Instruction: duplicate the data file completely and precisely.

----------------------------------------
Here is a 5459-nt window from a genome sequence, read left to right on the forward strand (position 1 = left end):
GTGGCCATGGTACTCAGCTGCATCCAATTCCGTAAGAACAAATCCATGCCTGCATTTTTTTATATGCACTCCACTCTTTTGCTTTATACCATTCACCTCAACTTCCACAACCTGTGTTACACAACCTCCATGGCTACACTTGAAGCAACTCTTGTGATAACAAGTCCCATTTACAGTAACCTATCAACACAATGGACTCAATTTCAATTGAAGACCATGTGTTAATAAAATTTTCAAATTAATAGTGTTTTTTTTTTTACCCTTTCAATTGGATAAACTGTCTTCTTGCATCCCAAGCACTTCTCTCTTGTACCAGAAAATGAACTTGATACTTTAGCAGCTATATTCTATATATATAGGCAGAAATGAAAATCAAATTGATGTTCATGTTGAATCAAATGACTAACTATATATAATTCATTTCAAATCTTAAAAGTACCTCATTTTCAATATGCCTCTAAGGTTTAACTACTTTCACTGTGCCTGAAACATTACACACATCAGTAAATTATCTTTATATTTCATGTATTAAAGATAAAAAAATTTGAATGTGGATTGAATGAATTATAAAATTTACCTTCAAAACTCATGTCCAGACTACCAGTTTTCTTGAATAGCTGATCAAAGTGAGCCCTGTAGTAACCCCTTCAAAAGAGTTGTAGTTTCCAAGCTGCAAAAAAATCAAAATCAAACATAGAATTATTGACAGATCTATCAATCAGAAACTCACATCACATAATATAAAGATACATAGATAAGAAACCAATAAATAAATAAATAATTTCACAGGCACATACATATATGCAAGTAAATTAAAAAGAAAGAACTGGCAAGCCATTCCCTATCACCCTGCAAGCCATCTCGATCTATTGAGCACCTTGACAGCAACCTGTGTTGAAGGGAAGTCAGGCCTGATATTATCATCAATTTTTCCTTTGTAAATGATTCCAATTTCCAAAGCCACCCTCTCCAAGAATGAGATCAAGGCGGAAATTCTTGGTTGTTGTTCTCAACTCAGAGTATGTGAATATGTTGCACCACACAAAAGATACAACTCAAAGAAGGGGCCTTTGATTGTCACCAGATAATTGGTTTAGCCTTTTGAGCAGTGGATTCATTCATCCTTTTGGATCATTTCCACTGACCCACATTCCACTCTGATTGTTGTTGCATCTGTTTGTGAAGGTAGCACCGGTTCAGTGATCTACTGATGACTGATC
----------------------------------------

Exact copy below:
Here is a 5459-nt window from a genome sequence, read left to right on the forward strand (position 1 = left end):
GTGGCCATGGTACTCAGCTGCATCCAATTCCGTAAGAACAAATCCATGCCTGCATTTTTTTATATGCACTCCACTCTTTTGCTTTATACCATTCACCTCAACTTCCACAACCTGTGTTACACAACCTCCATGGCTACACTTGAAGCAACTCTTGTGATAACAAGTCCCATTTACAGTAACCTATCAACACAATGGACTCAATTTCAATTGAAGACCATGTGTTAATAAAATTTTCAAATTAATAGTGTTTTTTTTTTTACCCTTTCAATTGGATAAACTGTCTTCTTGCATCCCAAGCACTTCTCTCTTGTACCAGAAAATGAACTTGATACTTTAGCAGCTATATTCTATATATATAGGCAGAAATGAAAATCAAATTGATGTTCATGTTGAATCAAATGACTAACTATATATAATTCATTTCAAATCTTAAAAGTACCTCATTTTCAATATGCCTCTAAGGTTTAACTACTTTCACTGTGCCTGAAACATTACACACATCAGTAAATTATCTTTATATTTCATGTATTAAAGATAAAAAAATTTGAATGTGGATTGAATGAATTATAAAATTTACCTTCAAAACTCATGTCCAGACTACCAGTTTTCTTGAATAGCTGATCAAAGTGAGCCCTGTAGTAACCCCTTCAAAAGAGTTGTAGTTTCCAAGCTGCAAAAAAATCAAAATCAAACATAGAATTATTGACAGATCTATCAATCAGAAACTCACATCACATAATATAAAGATACATAGATAAGAAACCAATAAATAAATAAATAATTTCACAGGCACATACATATATGCAAGTAAATTAAAAAGAAAGAACTGGCAAGCCATTCCCTATCACCCTGCAAGCCATCTCGATCTATTGAGCACCTTGACAGCAACCTGTGTTGAAGGGAAGTCAGGCCTGATATTATCATCAATTTTTCCTTTGTAAATGATTCCAATTTCCAAAGCCACCCTCTCCAAGAATGAGATCAAGGCGGAAATTCTTGGTTGTTGTTCTCAACTCAGAGTATGTGAATATGTTGCACCACACAAAAGATACAACTCAAAGAAGGGGCCTTTGATTGTCACCAGATAATTGGTTTAGCCTTTTGAGCAGTGGATTCATTCATCCTTTTGGATCATTTCCACTGACCCACATTCCACTCTGATTGTTGTTGCATCTGTTTGTGAAGGTAGCACCGGTTCAGTGATCTACTGATGACTGATC